We will be bringing in additional Merlot, as well as Petit Verdot from Oakville, on Monday and Tuesday. Then we will finish up with the last of the white grapes on Wednesday.
The harvest has been pretty fast and furious thus far – keeping things exciting. We were very proactive with our irrigation regimen before and during the heatwave, so the fruit is still in excellent condition. We are extremely pleased with the quality thus far, and expect to make some fantastic wines!
Note: The following was excerpted from an article written by David Stoneberg and published in The Weekly Calistogan. The full article can be found here.
The winter, with its abundant rain and the ensuing growing season that was perfect for ripening wine grapes has many growers optimistic about the 2017 harvest. For some, workers are already harvesting their sauvignon blanc and chardonnay grapes; others, though, are waiting for the first grapes to cross the crushpad…
Oakville – Linda Neal, grower, Tierra Roja Vineyard, “Yount Mill kicked off the Oakville season on Aug. 9, harvesting for sparkling wines, with other white varietals quickly following, reports Kendall Hoxsey-Onysko. Turnbull follows with sauvignon blanc at the winery on Aug. 23. Winemaker Peter Heitz writes, “The flavors are fantastic!” Flora Springs may have started two days later, but did so with a saber flourish as winemaker Paul Steinauer christens the first load…”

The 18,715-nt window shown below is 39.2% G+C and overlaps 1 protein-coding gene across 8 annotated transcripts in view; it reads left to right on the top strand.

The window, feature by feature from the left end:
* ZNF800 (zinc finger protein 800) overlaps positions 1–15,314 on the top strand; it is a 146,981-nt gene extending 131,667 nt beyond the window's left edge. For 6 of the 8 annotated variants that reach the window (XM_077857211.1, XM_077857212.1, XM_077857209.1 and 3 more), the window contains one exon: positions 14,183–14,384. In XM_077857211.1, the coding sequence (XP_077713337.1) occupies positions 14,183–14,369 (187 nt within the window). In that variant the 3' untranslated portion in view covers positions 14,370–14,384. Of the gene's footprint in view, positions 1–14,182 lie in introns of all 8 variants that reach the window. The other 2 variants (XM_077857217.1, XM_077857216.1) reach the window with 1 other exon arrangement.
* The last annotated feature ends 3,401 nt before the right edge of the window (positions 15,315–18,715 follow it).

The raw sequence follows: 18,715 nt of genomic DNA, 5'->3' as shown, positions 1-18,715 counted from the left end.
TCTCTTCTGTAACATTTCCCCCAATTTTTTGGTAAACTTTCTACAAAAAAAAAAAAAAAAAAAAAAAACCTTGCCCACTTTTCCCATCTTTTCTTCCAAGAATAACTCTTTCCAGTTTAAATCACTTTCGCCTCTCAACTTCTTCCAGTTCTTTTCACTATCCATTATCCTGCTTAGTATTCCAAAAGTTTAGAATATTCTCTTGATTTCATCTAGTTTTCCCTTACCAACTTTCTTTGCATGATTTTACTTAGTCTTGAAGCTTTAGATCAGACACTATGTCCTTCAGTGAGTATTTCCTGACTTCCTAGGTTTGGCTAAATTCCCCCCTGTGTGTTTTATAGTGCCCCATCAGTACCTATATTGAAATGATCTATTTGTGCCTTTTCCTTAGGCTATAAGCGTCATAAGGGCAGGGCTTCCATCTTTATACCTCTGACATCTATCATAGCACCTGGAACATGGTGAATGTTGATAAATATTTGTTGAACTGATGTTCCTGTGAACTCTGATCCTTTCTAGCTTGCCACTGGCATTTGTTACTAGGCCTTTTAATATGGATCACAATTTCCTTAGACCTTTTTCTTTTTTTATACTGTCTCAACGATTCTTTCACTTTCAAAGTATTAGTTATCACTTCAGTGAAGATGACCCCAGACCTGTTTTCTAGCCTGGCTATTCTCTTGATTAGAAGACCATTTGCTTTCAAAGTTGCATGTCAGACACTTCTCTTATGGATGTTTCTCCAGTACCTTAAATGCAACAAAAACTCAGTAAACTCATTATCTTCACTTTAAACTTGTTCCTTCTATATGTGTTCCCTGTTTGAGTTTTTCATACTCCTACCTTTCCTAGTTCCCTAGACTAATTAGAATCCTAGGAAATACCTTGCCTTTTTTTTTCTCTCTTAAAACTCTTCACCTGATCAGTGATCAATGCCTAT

Each year we devote one day to celebrating the release of our signature red wine, Trilogy.
The creation of Trilogy goes back to 1984 when our family set out to make the best wine possible by selecting the highest quality wine lots culled from our estate vineyards. By blending traditional Bordeaux varietals — Cabernet Sauvignon, Merlot, and Cabernet Franc — we created one of the original Meritage wines. Over the years we’ve added other Bordeaux varietals to this Cabernet-based blend, always seeking to create the very finest wine from each individual vintage.
We’re excited to announce that The Estate is now open for tours & tastings on Sundays.
Our historic estate is located at the end of a quiet country lane surrounded by majestic oaks, lush fruit trees and panoramic vineyard views. Both a working winery and the family home of our proprietors, The Estate is Napa Valley at its most authentic and intimate.
It’s that time of year when the bottling season is upon us.
We have completed bottling all of our 2016 white wines, and are now bottling the 2015 red wines. Seen here, we are currently bottling our 2015 Petit Verdot.
The bottles are first sparged with nitrogen on a sparging wheel. This serves two purposes – to displace any packaging cardboard dust, as well as to remove oxygen from the bottle.
Then the wine flows into the bottle from the upstairs tank via the 16-spout filler seen here.
The bottle then continues on the conveyor belt to the corker. The corker pulls a vacuum in the headspace of the bottle to displace the air, allowing the cork to enter the neck of the bottle without pressure.
As it enters the foiler, a foil is placed on the bottle and crimped tightly to the neck of the bottle.
The bottle then continues on to the labeler, where both a front and back pressure-sensitive label is applied.
Finally, each bottle will be checked for fill level height, any glass, label or foil imperfections, and then placed in a 12-bottle case box.
We bottle approximately 1,000 – 1,200 cases per day, or 12,000 – 14,400 bottles depending on the bottle shape, and stack the cases on a pallet of 56 cases per pallet. The wine then gets delivered to our cellar where it will age until the release date. At which point, it may find its way to your very own glass…